UK Study Finds PTSD Symptoms Improved After Cannabis Use
Post-traumatic stress disorder is a major public health issue all over the world. The prevalence of post-traumatic stress disorder (PTSD) is estimated to be 3.9% in the general population, and a much higher rate for those that have lived in countries where war and conflict has occurred.
According to the Mayo Clinic, “Post-traumatic stress disorder (PTSD) is a mental health condition that’s triggered by a terrifying event — either experiencing it or witnessing it.”
As with most health conditions, there are varying degrees of severity when it comes to PTSD, ranging from mild anxiety all the way to full blown panic attacks occurring regularly to the point that the patient can’t function. Flashbacks and regular nightmares are also symptoms of PTSD.
Fortunately, the cannabis plant has been found by a growing list of studies to help people that suffer from PTSD. A recent study in the United Kingdom found that cannabis use is associated with improved symptoms among patients suffering from PTSD. Below is more information about it via a news release from NORML:
London, United Kingdom: Patients with post-traumatic stress experience symptom improvements following the use of cannabis products, according to data published in the journal Expert Review of Neurotherapeutics.
British investigators assessed the safety and efficacy of cannabis products in 162 PTSD patients with a physician’s authorization. Study subjects were participants in the UK Medical Cannabis Registry. Study participants consumed either cannabis extracts or THC-dominant flowers for a period of six-months.
Authors reported that patients showed “statistically significant improvements” in a variety of domains, including sleep, anxiety, and stress. Self-reported adverse events were typically mild in severity.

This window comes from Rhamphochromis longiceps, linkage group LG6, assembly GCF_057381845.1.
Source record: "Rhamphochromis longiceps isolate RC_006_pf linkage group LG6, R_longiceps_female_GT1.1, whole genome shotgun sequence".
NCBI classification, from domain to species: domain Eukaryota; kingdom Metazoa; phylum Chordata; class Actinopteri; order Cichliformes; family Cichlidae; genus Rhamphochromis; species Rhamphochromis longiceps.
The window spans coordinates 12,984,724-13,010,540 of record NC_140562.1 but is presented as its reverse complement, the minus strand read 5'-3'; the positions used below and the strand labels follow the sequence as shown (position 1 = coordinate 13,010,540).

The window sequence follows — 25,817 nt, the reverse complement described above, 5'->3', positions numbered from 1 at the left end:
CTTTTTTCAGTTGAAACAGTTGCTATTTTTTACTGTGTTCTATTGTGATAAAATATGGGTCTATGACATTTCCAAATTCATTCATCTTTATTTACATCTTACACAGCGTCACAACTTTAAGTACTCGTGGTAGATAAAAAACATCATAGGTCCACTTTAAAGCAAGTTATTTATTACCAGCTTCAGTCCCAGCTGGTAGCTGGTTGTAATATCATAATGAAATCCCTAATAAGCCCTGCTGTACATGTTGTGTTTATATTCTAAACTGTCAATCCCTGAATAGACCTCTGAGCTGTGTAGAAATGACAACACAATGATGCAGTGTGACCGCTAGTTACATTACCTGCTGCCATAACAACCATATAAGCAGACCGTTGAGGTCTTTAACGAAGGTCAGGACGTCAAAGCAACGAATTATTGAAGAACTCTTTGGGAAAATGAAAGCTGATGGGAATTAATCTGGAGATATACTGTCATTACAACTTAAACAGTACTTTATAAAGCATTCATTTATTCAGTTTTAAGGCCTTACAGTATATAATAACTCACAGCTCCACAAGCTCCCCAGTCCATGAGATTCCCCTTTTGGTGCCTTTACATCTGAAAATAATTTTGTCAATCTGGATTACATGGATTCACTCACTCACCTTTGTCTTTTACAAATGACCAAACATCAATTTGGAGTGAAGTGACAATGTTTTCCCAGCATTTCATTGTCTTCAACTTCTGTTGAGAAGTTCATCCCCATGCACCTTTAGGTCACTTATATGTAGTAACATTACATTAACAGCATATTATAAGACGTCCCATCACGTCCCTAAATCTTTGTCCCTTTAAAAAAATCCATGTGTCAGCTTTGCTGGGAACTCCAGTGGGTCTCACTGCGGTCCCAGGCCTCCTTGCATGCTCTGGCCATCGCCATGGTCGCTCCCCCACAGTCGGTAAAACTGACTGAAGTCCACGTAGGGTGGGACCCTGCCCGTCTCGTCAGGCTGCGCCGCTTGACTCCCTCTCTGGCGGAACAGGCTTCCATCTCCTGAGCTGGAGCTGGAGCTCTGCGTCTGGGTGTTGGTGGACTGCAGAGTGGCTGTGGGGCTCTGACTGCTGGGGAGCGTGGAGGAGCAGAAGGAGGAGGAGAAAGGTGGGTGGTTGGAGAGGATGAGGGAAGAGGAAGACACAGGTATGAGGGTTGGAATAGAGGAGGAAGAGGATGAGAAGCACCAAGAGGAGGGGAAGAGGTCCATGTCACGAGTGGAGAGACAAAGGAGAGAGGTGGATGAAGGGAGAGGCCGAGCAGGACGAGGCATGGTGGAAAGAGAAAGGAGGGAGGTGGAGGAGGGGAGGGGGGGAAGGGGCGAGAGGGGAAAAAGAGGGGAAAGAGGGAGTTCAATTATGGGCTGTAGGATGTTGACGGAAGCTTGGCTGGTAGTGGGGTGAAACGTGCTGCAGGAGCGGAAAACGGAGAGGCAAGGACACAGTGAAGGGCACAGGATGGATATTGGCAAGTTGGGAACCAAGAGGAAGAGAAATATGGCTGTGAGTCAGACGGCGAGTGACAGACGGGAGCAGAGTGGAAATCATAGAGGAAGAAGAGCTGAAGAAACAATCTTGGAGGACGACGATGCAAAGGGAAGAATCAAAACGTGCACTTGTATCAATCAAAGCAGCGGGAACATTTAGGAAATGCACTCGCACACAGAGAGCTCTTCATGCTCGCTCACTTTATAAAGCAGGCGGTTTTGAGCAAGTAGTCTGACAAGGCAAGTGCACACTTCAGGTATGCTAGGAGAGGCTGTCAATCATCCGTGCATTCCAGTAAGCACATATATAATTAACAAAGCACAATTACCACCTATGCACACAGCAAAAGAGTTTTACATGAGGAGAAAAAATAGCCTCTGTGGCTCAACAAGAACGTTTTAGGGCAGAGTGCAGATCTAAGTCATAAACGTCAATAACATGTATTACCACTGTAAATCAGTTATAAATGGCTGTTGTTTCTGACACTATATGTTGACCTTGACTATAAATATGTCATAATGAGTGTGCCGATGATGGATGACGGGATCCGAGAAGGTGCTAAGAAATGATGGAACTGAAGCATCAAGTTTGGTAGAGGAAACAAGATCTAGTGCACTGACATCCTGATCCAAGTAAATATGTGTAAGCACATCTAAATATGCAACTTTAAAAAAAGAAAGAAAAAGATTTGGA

“This observational study suggests an association between CBMP [cannabis-based medicinal products] treatment and improvement in PTSD-specific, HRQoL [health-related quality of life], sleep, and anxiety outcomes at up to 6-month follow-up,” they concluded. “CBMPs were well-tolerated and adverse events manageable. … [T]his study can serve to inform future randomized placebo-controlled trials with the aim of confirming these promising effects, whilst informing current clinical practice.”
Observational studies assessing the role of cannabinoids in mitigating symptoms of PTSD have generally yielded mixed results. A 2021 clinical trial reported that the inhalation of marijuana flowers provided limited benefits compared to placebo in treating symptoms of PTSD.
Full text of the study, “Assessment of clinical outcomes in patients with post-traumatic stress disorder: Analysis from the UK Medical Cannabis Registry,” appears in the journal Expert Review of Neurotherapeutics. Additional information on cannabis and post-traumatic stress is available from NORML’s publication, Clinical Applications for Cannabis & Cannabinoids.